Sheik Fall, a Renaissance man from Byram, is dead

Percussionist, chef, artist, philanthropist touched many lives

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  • Sheik Fall on the drums Photos provided

  • At Carnegie Hall with fellow musicians in 2008

  • Sheik with his wife Jennifer and son Noah

  • Mohamed Tidjane ‘Sheik’ Fall, dead at 55

  • Father, son and percussion


— The world of art and music suddenly lost yet another precious soul last week. Mohamed Tidjane ‘Sheik’ Fall, of Byram, was a husband, father, percussionist, chef and artist with the unique and seemingly mystical ability to touch people’s lives in a myriad of ways.

Fall died suddenly of natural causes on May 14. He was 55.

Fall was very active in the artistic and musical communities, whether it was bringing people together for drum circles or showcasing his paintings at galleries and other venues. He was always highly motivated and spiritually driven to make others see the best in themselves and to do good for others.

In 2010, Sheik met his soulmate, Jennifer Tacinelli of Randolph at Marrakesh Restaurant in Pine Brook where Fall was drumming.

“We instantly connected," she said. "We were inseparable. We did everything together. He was my strength where I was weak and I was his."

A few years later they welcomed their son, Noah, into the family.

“Our love was once in a lifetime,” Jennifer said. "Magical and passionate even after 8 years. He was my true other half.”

Jennifer said Fall worked very hard to provide for his family, working 2 and 3 jobs at a time.

“Everyone from the Sparta and Hopatcong Farmer’s Markets, the Teen Arts Program at Sussex County Community College and patrons of the local art and music scene knew and loved my husband," she said. "He counseled everyone he met to be a better person. He loved life and family was most important to him. He was kind, generous, debonair and a healer."

Friends, patrons and colleagues are still trying to come to terms with a life that ended too soon.

“He had so much more to do,” said friend and fellow musician Stephen “Muddy” Shews. "It’s just not fair. He was truly one of a kind.”

Sheik Fall was from Senegal, Africa and was an accomplished boxer and drummer for his local town. He would speak to other towns and tribes through the art of drumming. He was also a self-taught painter with a talent for depicting his dreams and visions. He also was very talented with computers, collecting and fixing them and sending them to impoverished areas of Africa. He had just gotten his Civil Service License and was looking forward to working at the post office.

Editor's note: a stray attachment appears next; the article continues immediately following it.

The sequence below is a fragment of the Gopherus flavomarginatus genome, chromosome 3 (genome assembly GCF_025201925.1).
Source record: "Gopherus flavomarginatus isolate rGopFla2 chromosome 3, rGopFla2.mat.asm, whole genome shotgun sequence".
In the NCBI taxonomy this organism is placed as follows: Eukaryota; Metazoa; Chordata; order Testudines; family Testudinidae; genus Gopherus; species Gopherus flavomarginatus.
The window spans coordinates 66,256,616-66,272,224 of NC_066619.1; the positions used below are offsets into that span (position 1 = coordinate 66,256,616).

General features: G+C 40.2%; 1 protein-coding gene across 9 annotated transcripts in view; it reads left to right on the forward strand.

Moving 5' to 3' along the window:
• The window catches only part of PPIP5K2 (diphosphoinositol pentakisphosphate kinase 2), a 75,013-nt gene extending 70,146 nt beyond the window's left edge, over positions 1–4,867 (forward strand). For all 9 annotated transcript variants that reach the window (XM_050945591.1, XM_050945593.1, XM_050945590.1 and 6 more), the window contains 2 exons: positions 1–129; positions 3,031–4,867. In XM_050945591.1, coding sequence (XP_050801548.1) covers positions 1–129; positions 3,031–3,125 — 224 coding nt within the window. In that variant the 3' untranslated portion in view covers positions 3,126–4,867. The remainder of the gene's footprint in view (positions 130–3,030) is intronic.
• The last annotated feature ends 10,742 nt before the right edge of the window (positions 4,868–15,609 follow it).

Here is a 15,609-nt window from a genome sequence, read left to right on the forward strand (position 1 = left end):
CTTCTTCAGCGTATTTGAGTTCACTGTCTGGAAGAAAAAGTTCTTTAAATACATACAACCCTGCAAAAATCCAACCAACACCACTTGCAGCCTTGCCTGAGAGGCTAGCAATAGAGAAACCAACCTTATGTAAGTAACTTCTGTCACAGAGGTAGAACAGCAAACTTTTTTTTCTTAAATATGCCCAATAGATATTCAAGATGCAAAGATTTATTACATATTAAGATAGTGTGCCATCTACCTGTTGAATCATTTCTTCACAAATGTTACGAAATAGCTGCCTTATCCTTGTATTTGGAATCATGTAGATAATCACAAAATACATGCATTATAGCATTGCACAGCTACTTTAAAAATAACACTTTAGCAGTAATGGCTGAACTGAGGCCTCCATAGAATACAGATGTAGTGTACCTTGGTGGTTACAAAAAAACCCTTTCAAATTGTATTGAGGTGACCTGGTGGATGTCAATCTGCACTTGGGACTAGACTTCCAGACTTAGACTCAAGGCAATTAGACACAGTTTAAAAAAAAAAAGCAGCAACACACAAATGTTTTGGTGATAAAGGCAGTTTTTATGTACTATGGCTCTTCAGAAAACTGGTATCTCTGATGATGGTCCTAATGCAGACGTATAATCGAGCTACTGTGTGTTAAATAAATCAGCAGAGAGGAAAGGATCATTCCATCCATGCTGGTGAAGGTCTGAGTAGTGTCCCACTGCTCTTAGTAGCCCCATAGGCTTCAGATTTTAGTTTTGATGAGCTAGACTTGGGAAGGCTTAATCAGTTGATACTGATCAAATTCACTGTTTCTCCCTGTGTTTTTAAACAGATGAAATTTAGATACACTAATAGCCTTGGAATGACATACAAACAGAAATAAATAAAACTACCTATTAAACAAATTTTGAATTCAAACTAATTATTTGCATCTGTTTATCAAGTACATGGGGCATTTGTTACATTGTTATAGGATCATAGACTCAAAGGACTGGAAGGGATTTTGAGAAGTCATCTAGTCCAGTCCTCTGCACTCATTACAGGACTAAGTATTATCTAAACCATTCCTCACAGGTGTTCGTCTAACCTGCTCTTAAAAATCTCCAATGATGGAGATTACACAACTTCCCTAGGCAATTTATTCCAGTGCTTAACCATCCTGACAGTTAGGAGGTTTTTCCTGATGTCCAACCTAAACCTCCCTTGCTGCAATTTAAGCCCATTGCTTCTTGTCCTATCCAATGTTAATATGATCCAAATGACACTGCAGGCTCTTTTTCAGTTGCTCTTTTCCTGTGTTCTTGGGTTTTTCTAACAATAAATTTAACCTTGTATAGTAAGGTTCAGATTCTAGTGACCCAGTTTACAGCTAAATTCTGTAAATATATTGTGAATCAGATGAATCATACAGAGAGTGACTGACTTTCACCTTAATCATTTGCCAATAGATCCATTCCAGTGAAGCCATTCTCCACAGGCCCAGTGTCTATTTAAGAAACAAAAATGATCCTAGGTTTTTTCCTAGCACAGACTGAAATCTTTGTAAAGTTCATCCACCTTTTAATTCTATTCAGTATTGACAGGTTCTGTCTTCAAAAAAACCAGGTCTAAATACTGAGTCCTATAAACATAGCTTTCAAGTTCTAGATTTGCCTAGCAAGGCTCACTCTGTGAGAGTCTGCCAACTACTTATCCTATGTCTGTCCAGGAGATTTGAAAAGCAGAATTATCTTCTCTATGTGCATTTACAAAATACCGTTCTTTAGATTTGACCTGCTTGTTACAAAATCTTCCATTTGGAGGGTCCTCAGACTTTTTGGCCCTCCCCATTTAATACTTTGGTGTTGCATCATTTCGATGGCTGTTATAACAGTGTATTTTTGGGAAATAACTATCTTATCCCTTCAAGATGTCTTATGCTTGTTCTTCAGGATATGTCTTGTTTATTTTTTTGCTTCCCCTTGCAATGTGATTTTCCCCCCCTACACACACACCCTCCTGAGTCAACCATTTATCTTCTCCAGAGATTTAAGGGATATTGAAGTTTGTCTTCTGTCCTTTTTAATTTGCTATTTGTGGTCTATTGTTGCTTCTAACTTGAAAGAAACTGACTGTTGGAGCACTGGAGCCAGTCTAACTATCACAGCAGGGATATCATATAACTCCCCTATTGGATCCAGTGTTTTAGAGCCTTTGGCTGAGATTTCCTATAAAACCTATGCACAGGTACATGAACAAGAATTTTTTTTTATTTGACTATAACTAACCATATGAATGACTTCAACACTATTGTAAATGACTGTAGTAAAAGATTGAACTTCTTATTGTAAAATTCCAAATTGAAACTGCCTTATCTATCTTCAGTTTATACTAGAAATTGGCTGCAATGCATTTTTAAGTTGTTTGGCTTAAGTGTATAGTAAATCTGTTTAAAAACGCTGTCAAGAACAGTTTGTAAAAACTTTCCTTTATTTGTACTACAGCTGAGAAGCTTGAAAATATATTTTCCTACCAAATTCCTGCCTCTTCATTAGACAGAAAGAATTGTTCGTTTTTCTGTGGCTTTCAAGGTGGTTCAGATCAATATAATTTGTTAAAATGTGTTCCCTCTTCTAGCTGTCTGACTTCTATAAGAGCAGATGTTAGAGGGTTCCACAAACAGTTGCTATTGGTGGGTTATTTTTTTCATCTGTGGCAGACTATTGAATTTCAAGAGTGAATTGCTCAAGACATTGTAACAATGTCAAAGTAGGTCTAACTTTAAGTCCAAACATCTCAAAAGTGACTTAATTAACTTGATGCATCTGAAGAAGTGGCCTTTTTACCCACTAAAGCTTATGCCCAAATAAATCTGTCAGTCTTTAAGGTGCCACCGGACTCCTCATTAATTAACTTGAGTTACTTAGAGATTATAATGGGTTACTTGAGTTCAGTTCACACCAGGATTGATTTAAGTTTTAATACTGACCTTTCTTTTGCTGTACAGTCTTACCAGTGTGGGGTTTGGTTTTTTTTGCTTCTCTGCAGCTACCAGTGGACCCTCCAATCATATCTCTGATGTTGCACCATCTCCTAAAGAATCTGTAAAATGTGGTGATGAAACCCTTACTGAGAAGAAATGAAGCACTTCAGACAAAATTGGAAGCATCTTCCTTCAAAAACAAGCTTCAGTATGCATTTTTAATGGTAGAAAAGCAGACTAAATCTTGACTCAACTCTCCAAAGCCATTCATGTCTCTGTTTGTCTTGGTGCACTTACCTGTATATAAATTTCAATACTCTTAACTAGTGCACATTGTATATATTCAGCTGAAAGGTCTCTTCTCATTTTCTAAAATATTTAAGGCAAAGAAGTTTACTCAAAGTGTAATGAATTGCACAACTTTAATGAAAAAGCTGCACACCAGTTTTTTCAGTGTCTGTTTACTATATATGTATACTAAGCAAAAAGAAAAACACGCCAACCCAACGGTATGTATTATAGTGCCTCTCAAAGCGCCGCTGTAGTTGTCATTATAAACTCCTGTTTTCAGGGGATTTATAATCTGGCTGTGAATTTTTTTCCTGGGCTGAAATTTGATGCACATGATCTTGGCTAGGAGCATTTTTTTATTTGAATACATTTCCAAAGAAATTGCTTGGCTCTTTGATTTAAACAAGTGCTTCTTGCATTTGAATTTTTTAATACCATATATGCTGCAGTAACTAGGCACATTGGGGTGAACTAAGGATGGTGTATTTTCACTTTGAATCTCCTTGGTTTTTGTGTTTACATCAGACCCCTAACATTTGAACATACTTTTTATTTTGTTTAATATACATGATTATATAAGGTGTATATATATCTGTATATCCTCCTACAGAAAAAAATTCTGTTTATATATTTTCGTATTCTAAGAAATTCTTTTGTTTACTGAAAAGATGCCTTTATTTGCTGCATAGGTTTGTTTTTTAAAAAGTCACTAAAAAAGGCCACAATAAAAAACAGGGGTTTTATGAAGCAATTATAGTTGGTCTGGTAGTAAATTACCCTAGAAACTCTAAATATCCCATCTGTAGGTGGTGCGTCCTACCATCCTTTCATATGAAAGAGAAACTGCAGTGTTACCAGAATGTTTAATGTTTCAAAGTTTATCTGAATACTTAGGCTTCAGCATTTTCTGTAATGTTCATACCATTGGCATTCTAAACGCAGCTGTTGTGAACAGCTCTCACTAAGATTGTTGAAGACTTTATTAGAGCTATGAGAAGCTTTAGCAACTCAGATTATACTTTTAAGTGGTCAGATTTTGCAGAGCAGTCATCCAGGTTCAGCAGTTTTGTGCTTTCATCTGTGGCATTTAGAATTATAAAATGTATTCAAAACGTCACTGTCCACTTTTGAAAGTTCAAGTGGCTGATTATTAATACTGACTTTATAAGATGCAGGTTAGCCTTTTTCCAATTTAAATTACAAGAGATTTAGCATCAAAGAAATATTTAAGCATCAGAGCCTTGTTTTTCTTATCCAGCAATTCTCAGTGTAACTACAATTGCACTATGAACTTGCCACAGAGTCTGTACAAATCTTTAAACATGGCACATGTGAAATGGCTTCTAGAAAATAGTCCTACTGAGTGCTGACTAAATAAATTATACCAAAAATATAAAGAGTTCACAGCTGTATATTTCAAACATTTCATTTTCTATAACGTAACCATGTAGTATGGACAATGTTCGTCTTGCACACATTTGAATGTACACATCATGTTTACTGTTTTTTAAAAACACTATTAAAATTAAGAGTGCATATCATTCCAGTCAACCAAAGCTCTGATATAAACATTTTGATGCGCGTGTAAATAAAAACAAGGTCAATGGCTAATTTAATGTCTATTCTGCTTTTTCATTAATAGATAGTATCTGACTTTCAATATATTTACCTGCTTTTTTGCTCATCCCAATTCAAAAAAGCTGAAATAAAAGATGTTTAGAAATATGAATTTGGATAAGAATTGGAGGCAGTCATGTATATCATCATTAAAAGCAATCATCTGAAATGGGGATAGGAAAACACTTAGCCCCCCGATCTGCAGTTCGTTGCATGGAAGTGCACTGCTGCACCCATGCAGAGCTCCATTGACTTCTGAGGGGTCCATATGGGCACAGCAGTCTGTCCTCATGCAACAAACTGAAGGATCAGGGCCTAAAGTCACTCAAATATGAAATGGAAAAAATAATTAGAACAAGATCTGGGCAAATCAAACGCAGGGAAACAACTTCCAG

Jennifer and Sheik also found time to volunteer and foster with Ferndog Animal Rescue since 2013.

Close friend and fellow percussionist Dewey Ribustello was also shocked and deeply saddened by the loss.

”We lost one of the nicest people in this world as we know it," he said. "Sheik had such a zest for life and love which he spread to literally thousands of people in his life of 55 years. I feel blessed to have met him and to have spent some of my most joyous moments in my life with him and his family. He leaves behind an amazing wife and little boy who he absolutely adored and who I am proud to call part of my close friends and extended family.”

Friend Maria Cicchino said, “He never rested. He was either drumming, cooking, bringing people together with parties, drum circles and music, making candles from rocks, painting and having art shows for charity, collecting objects and clothes to donate to Africa, all the while working 3 jobs. He always took care of his family as well as his friends. Giving to others made him happy. I related all the rain we had this past week as the world crying that he left us too soon.”

In the fall of 2008, Sheik experienced a musician’s dream, playing at Carnegie Hall in NYC with Future Now recording artist Danny Nova. Sheik played alongside drummer Liberty Devitto (30 years with Billy Joel), keyboardist Andy Burton of Little Steven and the Disciples of Soul, bass player Muddy Shews who toured with Southside Johnny and the Asbury Jukes, Peter Wood (guitarist for NJ-based band Dramarama), NYC violinist Deni Bonet, percussionist and artist Ibou Ndoye and several other singers and percussionists.

“There are just so many stories and memories to decipher through I don’t know where to begin….I guess that’s good,” said Nova, deeply moved by the loss of his dear friends.

“I just got word that my friend and fellow musician Sheik Fall has left us very suddenly,” Shews said in a Facebook Post. “He was my friend, spiritual guide and a brilliant artist. We played Carnegie Hall together. He is the reason why I married my soulmate. I enjoyed many drum circles he hosted over the years. He was a very rare gem.”

Ndoye spoke about Sheik’s spirit. “He was a real artist," he said. "Not only sensitive and responsive to his family and friends’ needs but to humanity. His subject matter in his art was mostly people. He painted them in all forms and colors with smiles on their faces because that is how he saw the world."

Ndoye said Fall was always acting older than his age.

"I think he was a wise man living ahead of his time. As the African proverb says: ‘A wise man who dies is like a library that burns down. You are not gone, your voice is mixing with the songs of the drums. You are still among us but hiding somewhere.’"

Fall is survived by his wife, Jennifer and 3 year old Noah, as well as family in Senegal.

To donate to the Fall family please visit ‘Sheik needs your support’ at

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